The good news is it is possible to configure PowerApps portals with the audience or even many audiences by populating following entries in the site configuration:

In the above table, I have defined 2 audiences acmeApi1 and acmeApi2. According to the documentation, each audience must have a corresponding RedirectUri item defined, one per RegisteredClientId item.

Now, by appending client_id query parameter to the Token Endpoint:

$.get("/_services/auth/token?client_id=acmeApi1").then(function(token) {           console.log(token)

it is possible to acquire token that has both aud and appid set to the requested audience of the token.

#2 Tokens don’t live forever

It is worth mentioning that the ID token, once generated, remains valid for as long as it was configured by the Identity Provider. The default lifetime of the token is 15 minutes. It is hard to say if that value is low or high. The rule of thumb is though that tokens should have as short lifetime as possible because they cannot be revoked once generated. If they are intercepted by a malicious party, it may be used to call your APIs in a way that is not intended. Personally, I prefer to keep my tokens lifetime as long as it is necessary to only perform a single transaction or query, but not longer. In my case a couple seconds is usually enough. In principle, it is a trade-off between performance and security and depends on your use case. I would suggest starting from a shortest viable lifetime that makes sense to you and considering extending it should you start experiencing performance problems.

PowerApps portal allows you to modify token lifetime with ImplicitGrantFlow/TokenExpirationTime key with a up to a second resolution.

#3 Reply attacks aside

Token lifetime is an important aspect to keep security of the implemented integration in check. The short-lived nature of the token may not be considered enough, though. Short-lived tokens themselves do not prevent reply attacks. There is an auxiliary way to ensure your tokens can be used only once no matter its lifetime. PowerApps portals give you the ability to specify nonce attribute as a query parameter to the Token Endpoint. Doing so will transfer the value of nonce parameter to the ID token nonce attribute added to the token header.

{ “alg”: “RS256”, “typ”: “JWT”, “nonce”: “123456789” }

The callee can use this value to effectively rate limit the calls targeted to it based on the nonce attribute. There are still a few points to remember while implementing this protection:

  • nonce should as unique as possible. My recommendation is to generate a random value with JS functions such as Math.random() and/or performance.now()
  • nonce can be max 20 characters long. I would use its maximum length rather than shorter values. In principle, the longer the nonce, the better.
  • rate limiting for a given audience should be keyed against nonce. There are other parameters as well to consider while building up the key driving rate-limiting policy, for example, the id of the identity.
  • rate limiting at callee’s end must happen after validating the signature of token. Should it happen before, anyone could generate a payload containing the header as above with different values, which could possibly collide with the values coming off genuine tokens.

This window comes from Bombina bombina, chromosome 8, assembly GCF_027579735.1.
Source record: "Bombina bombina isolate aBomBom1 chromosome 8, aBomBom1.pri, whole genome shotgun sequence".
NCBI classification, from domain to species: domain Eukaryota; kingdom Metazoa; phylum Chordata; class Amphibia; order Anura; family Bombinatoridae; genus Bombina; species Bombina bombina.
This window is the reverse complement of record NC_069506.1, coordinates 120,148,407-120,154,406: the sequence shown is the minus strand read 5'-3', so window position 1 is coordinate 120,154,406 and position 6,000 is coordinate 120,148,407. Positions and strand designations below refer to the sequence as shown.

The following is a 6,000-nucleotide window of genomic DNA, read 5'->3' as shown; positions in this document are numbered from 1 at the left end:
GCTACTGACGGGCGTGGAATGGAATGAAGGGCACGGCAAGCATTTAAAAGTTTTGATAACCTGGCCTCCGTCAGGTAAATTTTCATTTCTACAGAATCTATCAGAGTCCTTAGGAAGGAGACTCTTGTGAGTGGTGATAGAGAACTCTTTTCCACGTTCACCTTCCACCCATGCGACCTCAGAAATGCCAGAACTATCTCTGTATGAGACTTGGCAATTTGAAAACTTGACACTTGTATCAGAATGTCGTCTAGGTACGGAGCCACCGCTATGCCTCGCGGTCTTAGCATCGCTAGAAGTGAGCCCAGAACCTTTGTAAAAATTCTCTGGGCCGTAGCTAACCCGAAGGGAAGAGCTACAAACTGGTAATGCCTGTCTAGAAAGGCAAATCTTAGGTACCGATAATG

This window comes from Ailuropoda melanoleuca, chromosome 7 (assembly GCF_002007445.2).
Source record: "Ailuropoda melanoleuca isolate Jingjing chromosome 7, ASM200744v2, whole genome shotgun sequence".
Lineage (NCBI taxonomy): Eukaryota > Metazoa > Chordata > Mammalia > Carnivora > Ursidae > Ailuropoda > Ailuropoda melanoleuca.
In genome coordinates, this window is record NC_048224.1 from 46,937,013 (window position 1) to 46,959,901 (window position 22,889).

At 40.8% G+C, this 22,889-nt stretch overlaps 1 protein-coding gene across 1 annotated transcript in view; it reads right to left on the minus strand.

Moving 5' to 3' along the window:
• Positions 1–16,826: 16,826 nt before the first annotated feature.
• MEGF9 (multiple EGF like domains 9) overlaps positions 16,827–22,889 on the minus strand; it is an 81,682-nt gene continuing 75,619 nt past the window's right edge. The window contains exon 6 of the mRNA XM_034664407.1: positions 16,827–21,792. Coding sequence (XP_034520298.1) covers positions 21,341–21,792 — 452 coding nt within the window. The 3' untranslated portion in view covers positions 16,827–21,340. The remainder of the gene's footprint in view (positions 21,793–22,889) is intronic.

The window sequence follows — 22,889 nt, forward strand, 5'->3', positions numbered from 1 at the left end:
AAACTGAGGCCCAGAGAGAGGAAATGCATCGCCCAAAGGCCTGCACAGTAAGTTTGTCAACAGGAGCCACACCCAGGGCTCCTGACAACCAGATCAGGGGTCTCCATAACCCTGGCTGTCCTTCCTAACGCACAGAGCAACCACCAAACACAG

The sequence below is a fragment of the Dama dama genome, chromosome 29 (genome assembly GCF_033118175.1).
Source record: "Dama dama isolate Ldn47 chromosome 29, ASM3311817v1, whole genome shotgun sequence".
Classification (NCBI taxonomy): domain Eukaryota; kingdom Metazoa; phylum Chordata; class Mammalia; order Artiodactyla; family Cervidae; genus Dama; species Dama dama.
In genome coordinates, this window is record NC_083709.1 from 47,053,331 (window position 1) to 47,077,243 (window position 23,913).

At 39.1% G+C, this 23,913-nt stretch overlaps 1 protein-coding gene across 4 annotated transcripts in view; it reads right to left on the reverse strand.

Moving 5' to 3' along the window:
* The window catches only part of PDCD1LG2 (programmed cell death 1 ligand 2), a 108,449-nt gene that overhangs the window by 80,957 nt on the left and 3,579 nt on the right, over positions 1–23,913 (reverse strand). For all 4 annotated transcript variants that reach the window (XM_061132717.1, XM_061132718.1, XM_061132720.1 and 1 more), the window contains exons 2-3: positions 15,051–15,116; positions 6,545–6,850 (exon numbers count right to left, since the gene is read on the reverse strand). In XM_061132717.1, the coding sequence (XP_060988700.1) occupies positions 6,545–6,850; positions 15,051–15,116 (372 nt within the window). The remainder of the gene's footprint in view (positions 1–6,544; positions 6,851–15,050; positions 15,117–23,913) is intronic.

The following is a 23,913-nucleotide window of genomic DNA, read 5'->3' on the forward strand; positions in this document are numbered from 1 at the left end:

• rate-limiting window should be at least equal in length to the the lifetime of your token

Implementing the above principles along with the relatively short-lived tokens will make replay attacks ineffective — even if your tokens are intercepted (e.g. as a consequence to MITM attack), the rate limiting will prevent the malicious actor to call your API successfully — the token validity would expire before rate-limiting will allow the token to be reused.

#4 Public key is not there forever (probably)

It is a good security practice to rotate private/public key pair from time to time for many reasons. Unfortunately, at the moment Microsoft does not provide a way to safely handle key rotation scenario. What is more, Microsoft does not provide any guidelines on the policy or future around this. I imagine, similar to OpenID well-known configuration discovery mechanism could be an inspiration to PowerApps team to improve the robustness of that aspect in the future. In the meantime, the best we can do is to ensure that the callee always refers to the latest public key.

#5 (Authorization) Context is the key

As much as the ID token carries out the authentication context, in some cases it may not provide enough context to authorize the identity. All due diligence must be taken to provide necessary information to build the authorization context and properly evaluate it prior to taking any action in API — e.g. modifying data records relevant only to the authenticated identity.

#6 CORS!

PowerApps portals calling APIM will be subject to CORS and as such CORS must be enabled in the protecting policy. Check out the policy available in the existing portfolio: https://docs.microsoft.com/en-us/azure/api-management/api-management-cross-domain-policies#example-1

At last

My goal was to explain how to approach Power Apps portals integration with external APIs using OAuth 2.0 Implicit Grant flow feature provided by Microsoft. I hope you find it useful.

In the next article, I showcase the integration of PowerApps portals with Azure API Management as I believe that duo will become (if it has not already) a common pattern in the Microsoft’s product integration space.